The two sectors came together through CBFA and are now working in tandem to come up with solutions. Environmental groups agreed to stop boycotts of forestry products and the forestry industry committed to suspend logging on nearly 29 million hectares of boreal forest.
In Saskatchewan, CBFA is focused on the conservation of the woodland caribou, a species now on the federal government’s Species At Risk list.
“Caribou are an important species because it is an indicator of whether the ecosystem as a whole is healthy,” O’Carroll said.
Since the population is on a decline and they are a species at risk, it is an indication something has to be done.
“That tells us that the whole boreal forest ecosystem is facing challenges,” he said. “Here in Saskatchewan, we are conducting research to help develop recommendations for protected areas for woodland caribou recovery measures around the Pasquia Porcupine Forest Management Agreement area, which is east of here, around the Manitoba border around and north of the community of Hudson Bay.”
He explained they are working on solutions for woodland caribou conservation is a way that will ensure the sustainability of the wood supply for the community of Hudson Bay and the mills in the community.
“We are trying to find solutions that will work both for the conservation and companies that depend on the resources coming out of the boreal forest,” O’Carroll said.
Both conservation and forestry industry representatives agree with the model CBFA is providing.
“Almost without exception, everybody who works in the forestry operation, works there because they have a strong appreciation for the natural environment,” said John Daisley, planning co-ordinator and environmental manager at Weyerhaeuser Hudson Bay. “ Some people’s focus is on hunting and fishing, some people’s focus is on hiking and camping in the forest, but all of them have chosen to work in the forest because they love it there.”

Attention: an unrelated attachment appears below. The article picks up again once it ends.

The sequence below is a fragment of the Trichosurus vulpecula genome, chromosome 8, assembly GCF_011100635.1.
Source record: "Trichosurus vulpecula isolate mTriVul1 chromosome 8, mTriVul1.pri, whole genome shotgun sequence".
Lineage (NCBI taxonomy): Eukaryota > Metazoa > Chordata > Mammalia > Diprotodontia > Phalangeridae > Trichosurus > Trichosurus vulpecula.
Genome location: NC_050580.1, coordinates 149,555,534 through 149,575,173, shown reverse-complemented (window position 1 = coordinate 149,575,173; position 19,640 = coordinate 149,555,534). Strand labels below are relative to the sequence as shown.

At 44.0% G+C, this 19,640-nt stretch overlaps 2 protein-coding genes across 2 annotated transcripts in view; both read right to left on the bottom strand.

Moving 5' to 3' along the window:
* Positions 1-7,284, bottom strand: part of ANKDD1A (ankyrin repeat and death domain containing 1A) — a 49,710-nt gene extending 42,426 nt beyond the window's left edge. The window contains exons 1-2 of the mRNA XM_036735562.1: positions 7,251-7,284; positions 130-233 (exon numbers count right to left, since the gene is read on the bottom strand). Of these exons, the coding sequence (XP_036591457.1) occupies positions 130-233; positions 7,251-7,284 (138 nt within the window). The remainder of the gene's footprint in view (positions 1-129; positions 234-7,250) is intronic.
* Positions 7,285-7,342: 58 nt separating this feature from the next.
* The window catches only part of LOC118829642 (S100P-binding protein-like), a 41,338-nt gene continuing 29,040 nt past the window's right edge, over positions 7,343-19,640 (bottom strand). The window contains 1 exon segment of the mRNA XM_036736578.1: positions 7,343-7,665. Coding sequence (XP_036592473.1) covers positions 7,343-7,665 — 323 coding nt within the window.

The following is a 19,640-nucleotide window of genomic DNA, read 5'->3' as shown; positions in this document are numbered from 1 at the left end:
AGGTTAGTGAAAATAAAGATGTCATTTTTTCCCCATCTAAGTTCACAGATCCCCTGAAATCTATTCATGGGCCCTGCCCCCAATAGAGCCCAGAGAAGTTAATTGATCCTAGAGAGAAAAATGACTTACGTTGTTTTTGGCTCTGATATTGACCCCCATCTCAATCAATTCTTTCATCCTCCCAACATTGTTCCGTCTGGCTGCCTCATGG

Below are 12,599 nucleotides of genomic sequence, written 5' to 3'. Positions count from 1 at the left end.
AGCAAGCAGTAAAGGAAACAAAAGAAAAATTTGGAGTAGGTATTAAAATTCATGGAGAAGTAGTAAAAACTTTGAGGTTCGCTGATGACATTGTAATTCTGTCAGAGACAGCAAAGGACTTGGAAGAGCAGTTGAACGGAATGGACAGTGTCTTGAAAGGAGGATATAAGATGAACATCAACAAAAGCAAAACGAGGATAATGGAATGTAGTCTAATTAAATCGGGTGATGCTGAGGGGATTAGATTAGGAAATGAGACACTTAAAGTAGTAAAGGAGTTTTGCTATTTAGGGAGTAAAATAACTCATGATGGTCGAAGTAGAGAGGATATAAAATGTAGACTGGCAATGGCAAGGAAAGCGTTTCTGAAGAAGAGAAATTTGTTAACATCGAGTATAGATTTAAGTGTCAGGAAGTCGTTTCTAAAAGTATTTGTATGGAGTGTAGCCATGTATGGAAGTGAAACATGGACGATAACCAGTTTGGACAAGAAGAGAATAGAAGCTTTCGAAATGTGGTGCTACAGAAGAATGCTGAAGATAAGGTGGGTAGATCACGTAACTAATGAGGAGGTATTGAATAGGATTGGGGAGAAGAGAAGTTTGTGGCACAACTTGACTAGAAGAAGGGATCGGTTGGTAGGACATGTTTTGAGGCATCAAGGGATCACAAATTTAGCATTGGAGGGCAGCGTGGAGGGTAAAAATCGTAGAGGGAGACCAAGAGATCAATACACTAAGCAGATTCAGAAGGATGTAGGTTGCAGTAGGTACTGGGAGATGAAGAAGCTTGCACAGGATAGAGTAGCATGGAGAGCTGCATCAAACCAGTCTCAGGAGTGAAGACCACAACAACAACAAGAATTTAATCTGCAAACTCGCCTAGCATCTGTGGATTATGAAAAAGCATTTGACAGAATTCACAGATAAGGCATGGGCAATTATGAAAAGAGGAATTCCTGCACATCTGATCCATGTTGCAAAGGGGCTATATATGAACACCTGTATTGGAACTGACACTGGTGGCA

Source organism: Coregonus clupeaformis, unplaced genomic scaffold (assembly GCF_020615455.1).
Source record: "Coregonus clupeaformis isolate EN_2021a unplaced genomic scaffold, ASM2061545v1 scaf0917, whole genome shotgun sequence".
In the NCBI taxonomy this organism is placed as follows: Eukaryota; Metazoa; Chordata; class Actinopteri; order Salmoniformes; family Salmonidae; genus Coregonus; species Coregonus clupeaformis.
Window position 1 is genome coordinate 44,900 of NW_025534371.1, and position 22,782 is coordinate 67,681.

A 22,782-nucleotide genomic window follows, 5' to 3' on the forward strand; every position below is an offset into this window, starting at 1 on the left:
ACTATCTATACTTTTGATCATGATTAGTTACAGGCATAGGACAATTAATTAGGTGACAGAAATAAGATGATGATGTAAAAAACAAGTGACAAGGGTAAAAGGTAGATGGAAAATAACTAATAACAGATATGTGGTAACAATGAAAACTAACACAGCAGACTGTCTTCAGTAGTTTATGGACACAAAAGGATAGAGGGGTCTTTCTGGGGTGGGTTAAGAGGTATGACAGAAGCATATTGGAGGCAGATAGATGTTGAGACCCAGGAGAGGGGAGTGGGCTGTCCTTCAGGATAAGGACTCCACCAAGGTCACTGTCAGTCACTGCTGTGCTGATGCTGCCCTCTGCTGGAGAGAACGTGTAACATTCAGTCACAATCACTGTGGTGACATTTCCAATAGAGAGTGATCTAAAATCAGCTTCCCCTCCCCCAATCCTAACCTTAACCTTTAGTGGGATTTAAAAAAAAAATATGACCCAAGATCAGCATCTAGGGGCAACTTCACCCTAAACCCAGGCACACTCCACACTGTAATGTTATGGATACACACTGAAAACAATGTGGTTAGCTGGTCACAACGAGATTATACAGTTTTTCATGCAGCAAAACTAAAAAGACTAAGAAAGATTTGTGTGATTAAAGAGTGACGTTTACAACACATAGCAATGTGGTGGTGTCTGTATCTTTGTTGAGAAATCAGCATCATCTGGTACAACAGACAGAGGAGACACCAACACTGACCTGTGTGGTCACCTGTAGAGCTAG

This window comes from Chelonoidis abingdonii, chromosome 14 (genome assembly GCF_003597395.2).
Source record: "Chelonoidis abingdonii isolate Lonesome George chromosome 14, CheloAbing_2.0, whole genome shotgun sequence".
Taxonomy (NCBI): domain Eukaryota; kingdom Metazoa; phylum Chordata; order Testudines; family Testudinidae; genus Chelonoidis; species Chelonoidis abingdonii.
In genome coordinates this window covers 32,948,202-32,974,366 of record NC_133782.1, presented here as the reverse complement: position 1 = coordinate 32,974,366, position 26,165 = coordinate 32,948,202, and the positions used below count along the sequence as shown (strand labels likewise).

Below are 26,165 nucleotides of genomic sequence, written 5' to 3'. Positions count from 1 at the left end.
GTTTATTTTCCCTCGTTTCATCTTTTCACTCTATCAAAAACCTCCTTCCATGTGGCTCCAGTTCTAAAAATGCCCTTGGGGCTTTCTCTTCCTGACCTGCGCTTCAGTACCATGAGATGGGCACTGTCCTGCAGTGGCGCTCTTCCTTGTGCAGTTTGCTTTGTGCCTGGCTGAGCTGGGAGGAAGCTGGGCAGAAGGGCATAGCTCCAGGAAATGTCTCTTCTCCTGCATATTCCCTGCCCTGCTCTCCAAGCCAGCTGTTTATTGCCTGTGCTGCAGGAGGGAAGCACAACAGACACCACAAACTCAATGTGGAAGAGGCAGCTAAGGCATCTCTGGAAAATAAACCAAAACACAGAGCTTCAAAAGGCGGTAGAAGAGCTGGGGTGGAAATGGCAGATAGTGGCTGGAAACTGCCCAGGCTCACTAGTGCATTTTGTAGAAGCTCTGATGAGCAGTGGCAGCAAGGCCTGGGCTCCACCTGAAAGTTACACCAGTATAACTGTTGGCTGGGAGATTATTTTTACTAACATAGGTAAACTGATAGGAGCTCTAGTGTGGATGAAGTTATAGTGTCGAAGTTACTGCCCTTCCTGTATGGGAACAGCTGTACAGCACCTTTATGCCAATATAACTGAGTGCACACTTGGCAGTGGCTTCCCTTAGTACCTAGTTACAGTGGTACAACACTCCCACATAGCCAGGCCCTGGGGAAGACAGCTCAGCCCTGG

Since the employees all love the forest, they are all committed to conservation and the company has an environmental management system in place.
“When you think of forest companies and Weyerhaeuser is not the only one, any forest company that works here in Saskatchewan, try to remember that the environmental management system that they have is very important for them and the people who work for them spend a lot of time thinking about we can minimize the effect on the environment and ensure that we have a sustainable forest for the future,” Daisley said.
Gord Vaadeland, the executive director of the Saskatchewan Chapter of the Canadian Parks and Wildlife Society and member of CBFA’s Saskatchewan Regional Working Group, is happy to see the collaboration between the two sectors.
“Forestry has such an opportunity to be that link that we need between jobs and solid management of the environment of the boreal forest,” he said. “It is a huge opportunity to do some really large things and it has been a pleasure to work with the companies on this. I am looking forward to completing our work in the next while.”
The CBFA has also been working closely with First Nations and the Prince Albert Model Forest.
“In the summer of 2013, we were granted an opportunity to work along with the CBFA and the communities of Cumberland House, Red Earth and Shoal Lake,” said Mika Carriere, projects officer for Prince Albert Model Forest. “What we are looking at doing here is something the Model Forest works towards -- working together and helping each other.”
They worked closely with the people who were on the land and had first-hand knowledge of the woodland caribou, she said.
“That is truly a gift that can be given to our youth from today because that knowledge needs to be passed on and we focus not only woodland caribou but also on the cultures and traditions of what those people are doing in their communities because they are the ones that are on the land and know what is going on,” Carriere said.
“When you look at the woodland caribou, they are a very rare species to be seen in those communities and it is special to see them,” she added. “The people we have talked to, interviewed and shared information with, give us a bigger picture of what is going on out on the land.”